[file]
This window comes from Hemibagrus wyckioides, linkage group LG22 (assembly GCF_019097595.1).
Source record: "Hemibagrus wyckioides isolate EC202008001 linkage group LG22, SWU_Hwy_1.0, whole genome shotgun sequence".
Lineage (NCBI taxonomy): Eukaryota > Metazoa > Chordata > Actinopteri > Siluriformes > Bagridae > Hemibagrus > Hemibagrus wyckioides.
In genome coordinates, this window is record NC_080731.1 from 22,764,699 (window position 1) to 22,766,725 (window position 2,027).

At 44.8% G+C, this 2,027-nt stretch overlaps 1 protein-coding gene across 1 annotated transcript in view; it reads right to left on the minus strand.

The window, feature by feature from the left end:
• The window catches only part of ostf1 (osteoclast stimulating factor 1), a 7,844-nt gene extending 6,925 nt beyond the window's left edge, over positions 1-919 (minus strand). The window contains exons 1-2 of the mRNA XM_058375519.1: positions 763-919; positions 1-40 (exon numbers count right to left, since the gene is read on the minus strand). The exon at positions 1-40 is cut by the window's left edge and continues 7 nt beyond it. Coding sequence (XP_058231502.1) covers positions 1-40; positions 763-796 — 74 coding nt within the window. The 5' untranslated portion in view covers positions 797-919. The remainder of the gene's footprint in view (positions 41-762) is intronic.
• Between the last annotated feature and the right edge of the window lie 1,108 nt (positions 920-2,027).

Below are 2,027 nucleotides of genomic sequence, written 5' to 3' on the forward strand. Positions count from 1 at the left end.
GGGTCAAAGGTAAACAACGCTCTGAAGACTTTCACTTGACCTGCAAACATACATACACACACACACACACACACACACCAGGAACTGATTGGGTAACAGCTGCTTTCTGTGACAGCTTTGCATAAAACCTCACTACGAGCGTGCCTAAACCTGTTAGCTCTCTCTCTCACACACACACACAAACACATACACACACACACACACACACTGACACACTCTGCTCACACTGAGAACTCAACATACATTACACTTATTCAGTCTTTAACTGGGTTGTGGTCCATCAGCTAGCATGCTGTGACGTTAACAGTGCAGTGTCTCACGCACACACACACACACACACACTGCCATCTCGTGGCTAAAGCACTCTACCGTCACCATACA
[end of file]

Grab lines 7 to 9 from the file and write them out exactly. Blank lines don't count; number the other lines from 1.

• The window catches only part of ostf1 (osteoclast stimulating factor 1), a 7,844-nt gene extending 6,925 nt beyond the window's left edge, over positions 1-919 (minus strand). The window contains exons 1-2 of the mRNA XM_058375519.1: positions 763-919; positions 1-40 (exon numbers count right to left, since the gene is read on the minus strand). The exon at positions 1-40 is cut by the window's left edge and continues 7 nt beyond it. Coding sequence (XP_058231502.1) covers positions 1-40; positions 763-796 — 74 coding nt within the window. The 5' untranslated portion in view covers positions 797-919. The remainder of the gene's footprint in view (positions 41-762) is intronic.
• Between the last annotated feature and the right edge of the window lie 1,108 nt (positions 920-2,027).

Below are 2,027 nucleotides of genomic sequence, written 5' to 3' on the forward strand. Positions count from 1 at the left end.